Tribology (Interacting Surfaces including Friction, Lubrication and Wear)
Research subject
Machine Elements
Identifiers
urn:nbn:se:ltu:diva-75059 (URN)10.3390/lubricants7050042 (DOI)000470959700003 ()2-s2.0-85066431252 (Scopus ID)
Note

Validerad;2019;Nivå 2;2019-06-27 (johcin)

Available from: 2019-06-27 Created: 2019-06-27 Last updated: 2019-06-27Bibliographically approved
Vrček, A., Hultqvist, T., Baubet, Y., Marklund, P. & Larsson, R. (2019). Micro-pitting Damage of Bearing Steel Surfaces under Mixed Lubrication Conditions: Effects of Roughness, Hardness and ZDDP Additive. Tribology International, 138, 239-249
Open this publication in new window or tab >>Micro-pitting Damage of Bearing Steel Surfaces under Mixed Lubrication Conditions: Effects of Roughness, Hardness and ZDDP Additive
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2019 (English)In: Tribology International, ISSN 0301-679X, E-ISSN 1879-2464, Vol. 138, p. 239-249Article in journal (Refereed) Published
Abstract [en]

Micro-pitting presents a failure of the rolling/sliding contact metal asperities operating under boundary/mixed lubrication conditions. The studies have shown that micro-pitting failure competes with mild wear and that lubricant additives can have either detrimental or beneficial effects on micro-pitting evolution. This article describes a methodology to investigate micro-pitting damage on bearing steels using a twin-disc machine to better represent mechanical components, i.e. bearings, crankshafts, etc. In addition, effects of roughness, hardness and the ZDDP additive are presented and discussed. A sufficient hardness difference can completely eliminate micro-pitting damage mode. Furthermore, the presence of ZDDP anti-wear additive in fully formulated engine oil was shown to protect rougher surfaces and promote wear on smoother surfaces, thus completely eliminating the micro-pitting damage mode.

Place, publisher, year, edition, pages
Elsevier, 2019
Keywords
Micro-pitting, Mild wear, Hardness, ZDDP
National Category
Tribology (Interacting Surfaces including Friction, Lubrication and Wear)
Research subject
Machine Elements
Identifiers
urn:nbn:se:ltu:diva-75061 (URN)10.1016/j.triboint.2019.05.038 (DOI)000484647200024 ()2-s2.0-85066476632 (Scopus ID)
Note

Validerad;2019;Nivå 2;2019-06-27 (johcin)

Available from: 2019-06-27 Created: 2019-06-27 Last updated: 2019-09-27Bibliographically approved
Wu, J., Mu, L., Feng, X., Lu, X., Larsson, R. & Shi, Y. (2019). Poly(alkylimidazolium bis(trifluoromethylsulfonyl) imide)-Based Polymerized Ionic Liquids: A Potential  High-Performance Lubricating Grease. Advanced Materials Interfaces, 6(5), Article ID 1801796.
Open this publication in new window or tab >>Poly(alkylimidazolium bis(trifluoromethylsulfonyl) imide)-Based Polymerized Ionic Liquids: A Potential  High-Performance Lubricating Grease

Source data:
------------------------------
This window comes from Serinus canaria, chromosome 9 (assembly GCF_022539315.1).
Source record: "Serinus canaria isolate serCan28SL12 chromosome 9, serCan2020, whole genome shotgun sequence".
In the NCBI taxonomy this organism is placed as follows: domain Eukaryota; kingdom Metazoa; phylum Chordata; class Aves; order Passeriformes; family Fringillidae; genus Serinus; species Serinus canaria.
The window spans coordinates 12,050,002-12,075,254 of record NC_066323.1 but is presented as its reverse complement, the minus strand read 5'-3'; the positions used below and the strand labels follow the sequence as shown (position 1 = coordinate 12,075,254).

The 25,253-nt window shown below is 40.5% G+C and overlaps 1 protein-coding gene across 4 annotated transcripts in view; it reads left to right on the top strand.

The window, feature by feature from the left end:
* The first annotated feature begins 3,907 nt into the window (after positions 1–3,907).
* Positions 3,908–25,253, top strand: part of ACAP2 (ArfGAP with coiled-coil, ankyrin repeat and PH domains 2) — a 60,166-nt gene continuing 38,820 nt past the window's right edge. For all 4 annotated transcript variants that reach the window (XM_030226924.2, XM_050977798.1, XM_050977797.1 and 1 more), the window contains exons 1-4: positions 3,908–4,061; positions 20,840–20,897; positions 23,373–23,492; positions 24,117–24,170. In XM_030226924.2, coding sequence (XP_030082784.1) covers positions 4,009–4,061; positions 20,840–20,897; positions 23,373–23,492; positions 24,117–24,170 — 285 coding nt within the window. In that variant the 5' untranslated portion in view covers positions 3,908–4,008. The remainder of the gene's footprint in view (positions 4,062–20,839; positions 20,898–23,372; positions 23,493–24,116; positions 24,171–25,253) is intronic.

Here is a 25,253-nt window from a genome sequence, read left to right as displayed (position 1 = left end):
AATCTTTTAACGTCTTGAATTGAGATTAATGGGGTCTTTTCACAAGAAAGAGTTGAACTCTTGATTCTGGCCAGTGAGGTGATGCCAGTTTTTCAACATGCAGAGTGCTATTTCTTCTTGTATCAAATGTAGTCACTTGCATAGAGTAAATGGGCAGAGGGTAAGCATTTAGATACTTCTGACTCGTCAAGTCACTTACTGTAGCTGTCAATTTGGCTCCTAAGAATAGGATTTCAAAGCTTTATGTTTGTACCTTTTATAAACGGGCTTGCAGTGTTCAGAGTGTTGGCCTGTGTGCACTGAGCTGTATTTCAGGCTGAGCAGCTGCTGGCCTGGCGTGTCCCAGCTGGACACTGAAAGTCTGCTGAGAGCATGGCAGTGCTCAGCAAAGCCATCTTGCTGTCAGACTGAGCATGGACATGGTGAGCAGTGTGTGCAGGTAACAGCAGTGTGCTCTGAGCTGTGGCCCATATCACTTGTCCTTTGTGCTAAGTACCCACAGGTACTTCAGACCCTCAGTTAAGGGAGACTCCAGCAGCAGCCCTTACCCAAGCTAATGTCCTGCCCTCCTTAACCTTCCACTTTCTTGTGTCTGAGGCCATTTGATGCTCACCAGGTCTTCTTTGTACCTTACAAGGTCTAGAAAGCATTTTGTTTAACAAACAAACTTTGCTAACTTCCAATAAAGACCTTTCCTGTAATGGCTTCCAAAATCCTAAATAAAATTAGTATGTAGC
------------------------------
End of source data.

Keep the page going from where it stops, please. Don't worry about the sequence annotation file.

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2019 (English)In: Advanced Materials Interfaces, ISSN 2196-7350, Vol. 6, no 5, article id 1801796Article in journal (Refereed) Published
Abstract [en]

Polymers prepared from ionic liquids are widely called polymerized ionic liquids (PILs). Compared to monocationic and dicationic ILs, PILs have higher molecular weights, charge, and greater intermolecular interactions, which make PILs have a higher possibility to generate better lubricity. PILs of poly‐alkylimidazolium bis(trifluoromethylsulfonyl)imide (PImC6NTf2) is studied herein. Dicationic ILs of 1,1′‐(pentane‐1,5‐diyl)‐bis(3‐butylimidazolium) bis(trifluoromethylsulfonyl)imide (BIm5‐(NTf2)2) is used as additive to decrease the crystallization temperature of PImC6NTf2. Lubricity of PImC6NTf2 and PImC6NTf2+BIm5‐(NTf2)2, as well as BIm5‐(NTf2)2 for comparison is evaluated under severe conditions, i.e., 3.0 to 3.5 GPa and 200 °C. The rheological study suggests that PImC6NTf2 can be classified into grease. Tribological test results show that PImC6NTf2 has much better antiwear property than BIm5‐(NTf2)2, especially at 3.5 GPa. Adding 4% BIm5‐(NTf2)2 to PImC6NTf2 is able to reduce friction under high pressure. At 200 °C, PImC6NTf2 exhibits excellent lubricity. The mixture of 96%PImC6NTf2+4%BIm5‐(NTf2)2 shows even better antiwear property than neat PImC6NTf2 and exhibits the highest friction reducing property among the ILs at 200 °C. It is speculated that the robust strength of PILs and strong adhesion between PILs and solids are key factors in achieving the excellent antiwear property.

Place, publisher, year, edition, pages
John Wiley & Sons, 2019
Keywords
grease, high pressure and high temperature, lubricity, polymerized ionic liquids
National Category
Tribology (Interacting Surfaces including Friction, Lubrication and Wear)
Research subject
Machine Elements
Identifiers
urn:nbn:se:ltu:diva-72623 (URN)10.1002/admi.201801796 (DOI)000460657100002 ()
Note

Validerad;2019;Nivå 2;2019-03-11 (johcin)

Available from: 2019-01-18 Created: 2019-01-18 Last updated: 2019-06-14Bibliographically approved
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ORCID iD: ORCID iD iconorcid.org/0000-0001-9110-2819